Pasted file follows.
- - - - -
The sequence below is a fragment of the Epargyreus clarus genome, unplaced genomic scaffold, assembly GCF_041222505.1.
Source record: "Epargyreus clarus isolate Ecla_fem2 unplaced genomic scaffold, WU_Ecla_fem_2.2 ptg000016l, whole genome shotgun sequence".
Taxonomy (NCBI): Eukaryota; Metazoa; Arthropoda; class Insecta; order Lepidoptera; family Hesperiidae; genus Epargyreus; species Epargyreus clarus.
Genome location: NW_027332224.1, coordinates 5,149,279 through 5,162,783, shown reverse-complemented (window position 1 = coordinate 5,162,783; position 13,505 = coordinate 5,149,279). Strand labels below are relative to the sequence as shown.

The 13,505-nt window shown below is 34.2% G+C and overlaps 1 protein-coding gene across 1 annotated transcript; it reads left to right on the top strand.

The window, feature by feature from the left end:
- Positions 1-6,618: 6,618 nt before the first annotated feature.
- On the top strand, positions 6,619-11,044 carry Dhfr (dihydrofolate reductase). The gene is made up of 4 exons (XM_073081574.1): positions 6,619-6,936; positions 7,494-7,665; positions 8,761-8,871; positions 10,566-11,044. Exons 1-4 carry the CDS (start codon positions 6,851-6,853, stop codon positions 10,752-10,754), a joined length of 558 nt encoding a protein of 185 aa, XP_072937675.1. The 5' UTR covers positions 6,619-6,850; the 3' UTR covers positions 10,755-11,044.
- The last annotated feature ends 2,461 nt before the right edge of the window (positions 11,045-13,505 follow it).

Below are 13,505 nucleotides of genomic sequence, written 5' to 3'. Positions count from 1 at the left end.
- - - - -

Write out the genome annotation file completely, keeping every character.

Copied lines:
The sequence below is a fragment of the Epargyreus clarus genome, unplaced genomic scaffold, assembly GCF_041222505.1.
Source record: "Epargyreus clarus isolate Ecla_fem2 unplaced genomic scaffold, WU_Ecla_fem_2.2 ptg000016l, whole genome shotgun sequence".
Taxonomy (NCBI): Eukaryota; Metazoa; Arthropoda; class Insecta; order Lepidoptera; family Hesperiidae; genus Epargyreus; species Epargyreus clarus.
Genome location: NW_027332224.1, coordinates 5,149,279 through 5,162,783, shown reverse-complemented (window position 1 = coordinate 5,162,783; position 13,505 = coordinate 5,149,279). Strand labels below are relative to the sequence as shown.

The 13,505-nt window shown below is 34.2% G+C and overlaps 1 protein-coding gene across 1 annotated transcript; it reads left to right on the top strand.

The window, feature by feature from the left end:
- Positions 1-6,618: 6,618 nt before the first annotated feature.
- On the top strand, positions 6,619-11,044 carry Dhfr (dihydrofolate reductase). The gene is made up of 4 exons (XM_073081574.1): positions 6,619-6,936; positions 7,494-7,665; positions 8,761-8,871; positions 10,566-11,044. Exons 1-4 carry the CDS (start codon positions 6,851-6,853, stop codon positions 10,752-10,754), a joined length of 558 nt encoding a protein of 185 aa, XP_072937675.1. The 5' UTR covers positions 6,619-6,850; the 3' UTR covers positions 10,755-11,044.
- The last annotated feature ends 2,461 nt before the right edge of the window (positions 11,045-13,505 follow it).

Below are 13,505 nucleotides of genomic sequence, written 5' to 3'. Positions count from 1 at the left end.